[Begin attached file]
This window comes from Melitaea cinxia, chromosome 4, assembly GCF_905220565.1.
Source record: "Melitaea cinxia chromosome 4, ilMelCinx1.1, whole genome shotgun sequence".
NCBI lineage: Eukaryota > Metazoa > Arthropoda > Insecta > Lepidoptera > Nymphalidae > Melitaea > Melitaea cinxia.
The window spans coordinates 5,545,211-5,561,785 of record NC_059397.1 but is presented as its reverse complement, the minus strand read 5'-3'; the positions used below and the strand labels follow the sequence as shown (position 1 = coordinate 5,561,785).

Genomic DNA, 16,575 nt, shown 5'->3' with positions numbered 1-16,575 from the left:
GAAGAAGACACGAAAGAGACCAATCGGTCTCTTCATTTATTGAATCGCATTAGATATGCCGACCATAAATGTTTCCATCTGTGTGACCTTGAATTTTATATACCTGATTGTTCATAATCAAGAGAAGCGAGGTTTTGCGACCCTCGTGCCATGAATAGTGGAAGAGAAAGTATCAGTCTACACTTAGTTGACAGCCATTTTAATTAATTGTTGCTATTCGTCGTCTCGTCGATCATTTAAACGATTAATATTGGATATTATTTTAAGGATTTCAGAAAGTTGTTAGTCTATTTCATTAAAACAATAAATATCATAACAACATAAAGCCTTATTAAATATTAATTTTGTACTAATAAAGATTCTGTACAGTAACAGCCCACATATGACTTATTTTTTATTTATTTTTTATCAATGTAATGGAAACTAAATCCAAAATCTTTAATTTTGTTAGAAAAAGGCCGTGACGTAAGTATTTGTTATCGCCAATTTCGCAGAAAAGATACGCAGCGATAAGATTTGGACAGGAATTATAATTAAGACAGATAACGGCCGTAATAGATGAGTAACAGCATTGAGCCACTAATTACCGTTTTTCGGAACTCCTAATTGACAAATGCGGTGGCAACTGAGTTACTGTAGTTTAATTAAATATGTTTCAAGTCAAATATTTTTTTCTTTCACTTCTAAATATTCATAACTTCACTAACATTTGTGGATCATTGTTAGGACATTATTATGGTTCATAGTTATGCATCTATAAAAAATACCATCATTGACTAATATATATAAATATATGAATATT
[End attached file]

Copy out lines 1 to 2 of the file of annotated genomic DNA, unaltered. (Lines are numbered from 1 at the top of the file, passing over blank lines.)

This window comes from Melitaea cinxia, chromosome 4, assembly GCF_905220565.1.
Source record: "Melitaea cinxia chromosome 4, ilMelCinx1.1, whole genome shotgun sequence".